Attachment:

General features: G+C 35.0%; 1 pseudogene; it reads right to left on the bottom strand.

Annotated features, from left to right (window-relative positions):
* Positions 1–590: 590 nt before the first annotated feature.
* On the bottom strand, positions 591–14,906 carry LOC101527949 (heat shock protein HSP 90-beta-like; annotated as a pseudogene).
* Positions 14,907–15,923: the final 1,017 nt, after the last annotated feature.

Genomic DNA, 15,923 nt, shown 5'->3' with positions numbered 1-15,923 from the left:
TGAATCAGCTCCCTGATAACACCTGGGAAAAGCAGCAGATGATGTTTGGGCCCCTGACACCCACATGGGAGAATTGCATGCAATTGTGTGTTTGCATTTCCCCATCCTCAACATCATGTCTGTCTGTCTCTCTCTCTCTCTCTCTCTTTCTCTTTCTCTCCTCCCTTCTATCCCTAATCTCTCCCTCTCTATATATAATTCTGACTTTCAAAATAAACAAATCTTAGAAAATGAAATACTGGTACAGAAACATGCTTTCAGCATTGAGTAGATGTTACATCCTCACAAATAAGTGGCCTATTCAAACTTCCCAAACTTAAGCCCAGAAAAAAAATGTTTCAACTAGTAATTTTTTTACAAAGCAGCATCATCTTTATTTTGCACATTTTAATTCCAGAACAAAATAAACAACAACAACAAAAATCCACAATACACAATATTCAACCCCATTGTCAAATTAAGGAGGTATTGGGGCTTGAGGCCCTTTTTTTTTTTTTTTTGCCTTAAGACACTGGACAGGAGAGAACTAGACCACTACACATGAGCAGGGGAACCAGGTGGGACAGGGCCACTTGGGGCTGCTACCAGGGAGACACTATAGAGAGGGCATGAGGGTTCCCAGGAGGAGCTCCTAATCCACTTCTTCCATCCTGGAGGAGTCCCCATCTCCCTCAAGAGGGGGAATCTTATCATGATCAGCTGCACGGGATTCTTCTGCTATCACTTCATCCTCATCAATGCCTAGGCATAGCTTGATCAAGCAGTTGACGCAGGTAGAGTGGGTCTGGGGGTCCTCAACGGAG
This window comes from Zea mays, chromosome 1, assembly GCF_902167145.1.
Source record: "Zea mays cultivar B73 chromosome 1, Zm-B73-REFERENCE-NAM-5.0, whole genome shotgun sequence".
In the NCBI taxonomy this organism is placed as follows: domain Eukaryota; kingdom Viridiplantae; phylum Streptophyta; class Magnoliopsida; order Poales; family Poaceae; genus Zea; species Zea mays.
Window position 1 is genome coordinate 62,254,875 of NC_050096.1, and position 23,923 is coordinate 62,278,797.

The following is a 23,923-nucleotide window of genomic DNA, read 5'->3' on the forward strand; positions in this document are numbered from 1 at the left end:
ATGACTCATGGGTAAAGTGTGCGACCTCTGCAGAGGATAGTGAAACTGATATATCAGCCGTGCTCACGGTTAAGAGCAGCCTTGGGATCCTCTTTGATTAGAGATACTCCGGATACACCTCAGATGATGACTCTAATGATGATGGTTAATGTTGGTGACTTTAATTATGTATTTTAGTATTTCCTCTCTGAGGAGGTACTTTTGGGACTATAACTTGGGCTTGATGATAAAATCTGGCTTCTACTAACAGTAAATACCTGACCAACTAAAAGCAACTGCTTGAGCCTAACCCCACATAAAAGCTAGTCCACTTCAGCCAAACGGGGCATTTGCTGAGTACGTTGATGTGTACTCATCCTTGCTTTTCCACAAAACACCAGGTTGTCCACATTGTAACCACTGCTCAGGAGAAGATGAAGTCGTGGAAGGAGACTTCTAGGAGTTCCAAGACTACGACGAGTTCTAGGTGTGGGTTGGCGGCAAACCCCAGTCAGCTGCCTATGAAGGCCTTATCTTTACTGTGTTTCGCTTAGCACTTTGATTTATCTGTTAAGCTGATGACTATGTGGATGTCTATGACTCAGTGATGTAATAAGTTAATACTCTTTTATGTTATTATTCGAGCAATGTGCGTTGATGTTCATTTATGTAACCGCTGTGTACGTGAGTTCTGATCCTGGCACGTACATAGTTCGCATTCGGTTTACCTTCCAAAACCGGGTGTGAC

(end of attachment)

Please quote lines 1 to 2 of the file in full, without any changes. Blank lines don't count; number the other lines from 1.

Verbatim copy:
General features: G+C 35.0%; 1 pseudogene; it reads right to left on the bottom strand.

Annotated features, from left to right (window-relative positions):